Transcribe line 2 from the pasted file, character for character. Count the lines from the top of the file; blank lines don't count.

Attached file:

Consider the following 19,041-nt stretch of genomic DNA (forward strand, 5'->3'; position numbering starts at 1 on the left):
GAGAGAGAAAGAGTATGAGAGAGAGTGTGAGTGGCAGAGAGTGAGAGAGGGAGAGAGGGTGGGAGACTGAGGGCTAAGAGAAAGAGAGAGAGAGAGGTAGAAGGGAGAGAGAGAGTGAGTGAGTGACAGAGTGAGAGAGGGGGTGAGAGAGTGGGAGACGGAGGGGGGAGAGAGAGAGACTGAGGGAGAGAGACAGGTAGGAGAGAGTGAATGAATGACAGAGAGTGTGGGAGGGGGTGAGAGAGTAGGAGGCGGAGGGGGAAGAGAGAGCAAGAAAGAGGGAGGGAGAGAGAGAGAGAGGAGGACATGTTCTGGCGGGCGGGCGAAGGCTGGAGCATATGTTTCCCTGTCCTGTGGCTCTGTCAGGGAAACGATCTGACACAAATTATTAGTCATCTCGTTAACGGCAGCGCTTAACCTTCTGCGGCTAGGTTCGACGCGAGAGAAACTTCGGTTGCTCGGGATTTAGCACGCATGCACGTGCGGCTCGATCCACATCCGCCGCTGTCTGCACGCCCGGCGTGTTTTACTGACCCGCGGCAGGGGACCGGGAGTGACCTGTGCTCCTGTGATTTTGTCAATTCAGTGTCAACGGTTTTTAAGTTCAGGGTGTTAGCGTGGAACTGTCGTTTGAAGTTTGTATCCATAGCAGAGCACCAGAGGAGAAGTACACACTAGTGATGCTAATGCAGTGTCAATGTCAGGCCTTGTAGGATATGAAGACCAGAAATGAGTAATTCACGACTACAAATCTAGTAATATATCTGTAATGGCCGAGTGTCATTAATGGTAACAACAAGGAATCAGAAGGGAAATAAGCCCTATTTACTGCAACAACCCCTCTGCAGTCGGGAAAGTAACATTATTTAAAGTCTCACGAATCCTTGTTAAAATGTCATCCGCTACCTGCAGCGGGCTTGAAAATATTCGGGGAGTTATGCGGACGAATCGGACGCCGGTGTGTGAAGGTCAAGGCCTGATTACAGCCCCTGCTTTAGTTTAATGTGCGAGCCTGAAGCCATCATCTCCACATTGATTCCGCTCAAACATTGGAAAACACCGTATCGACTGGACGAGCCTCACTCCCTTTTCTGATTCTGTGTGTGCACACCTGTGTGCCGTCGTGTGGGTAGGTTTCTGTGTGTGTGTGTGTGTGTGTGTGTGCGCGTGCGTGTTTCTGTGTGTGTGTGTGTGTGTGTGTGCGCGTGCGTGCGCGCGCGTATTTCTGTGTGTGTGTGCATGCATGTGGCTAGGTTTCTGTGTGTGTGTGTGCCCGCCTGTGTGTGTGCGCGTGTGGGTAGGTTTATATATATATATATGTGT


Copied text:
GAGAGAGAAAGAGTATGAGAGAGAGTGTGAGTGGCAGAGAGTGAGAGAGGGAGAGAGGGTGGGAGACTGAGGGCTAAGAGAAAGAGAGAGAGAGAGGTAGAAGGGAGAGAGAGAGTGAGTGAGTGACAGAGTGAGAGAGGGGGTGAGAGAGTGGGAGACGGAGGGGGGAGAGAGAGAGACTGAGGGAGAGAGACAGGTAGGAGAGAGTGAATGAATGACAGAGAGTGTGGGAGGGGGTGAGAGAGTAGGAGGCGGAGGGGGAAGAGAGAGCAAGAAAGAGGGAGGGAGAGAGAGAGAGAGGAGGACATGTTCTGGCGGGCGGGCGAAGGCTGGAGCATATGTTTCCCTGTCCTGTGGCTCTGTCAGGGAAACGATCTGACACAAATTATTAGTCATCTCGTTAACGGCAGCGCTTAACCTTCTGCGGCTAGGTTCGACGCGAGAGAAACTTCGGTTGCTCGGGATTTAGCACGCATGCACGTGCGGCTCGATCCACATCCGCCGCTGTCTGCACGCCCGGCGTGTTTTACTGACCCGCGGCAGGGGACCGGGAGTGACCTGTGCTCCTGTGATTTTGTCAATTCAGTGTCAACGGTTTTTAAGTTCAGGGTGTTAGCGTGGAACTGTCGTTTGAAGTTTGTATCCATAGCAGAGCACCAGAGGAGAAGTACACACTAGTGATGCTAATGCAGTGTCAATGTCAGGCCTTGTAGGATATGAAGACCAGAAATGAGTAATTCACGACTACAAATCTAGTAATATATCTGTAATGGCCGAGTGTCATTAATGGTAACAACAAGGAATCAGAAGGGAAATAAGCCCTATTTACTGCAACAACCCCTCTGCAGTCGGGAAAGTAACATTATTTAAAGTCTCACGAATCCTTGTTAAAATGTCATCCGCTACCTGCAGCGGGCTTGAAAATATTCGGGGAGTTATGCGGACGAATCGGACGCCGGTGTGTGAAGGTCAAGGCCTGATTACAGCCCCTGCTTTAGTTTAATGTGCGAGCCTGAAGCCATCATCTCCACATTGATTCCGCTCAAACATTGGAAAACACCGTATCGACTGGACGAGCCTCACTCCCTTTTCTGATTCTGTGTGTGCACACCTGTGTGCCGTCGTGTGGGTAGGTTTCTGTGTGTGTGTGTGTGTGTGTGTGTGCGCGTGCGTGTTTCTGTGTGTGTGTGTGTGTGTGTGTGCGCGTGCGTGCGCGCGCGTATTTCTGTGTGTGTGTGCATGCATGTGGCTAGGTTTCTGTGTGTGTGTGTGCCCGCCTGTGTGTGTGCGCGTGTGGGTAGGTTTATATATATATATATGTGT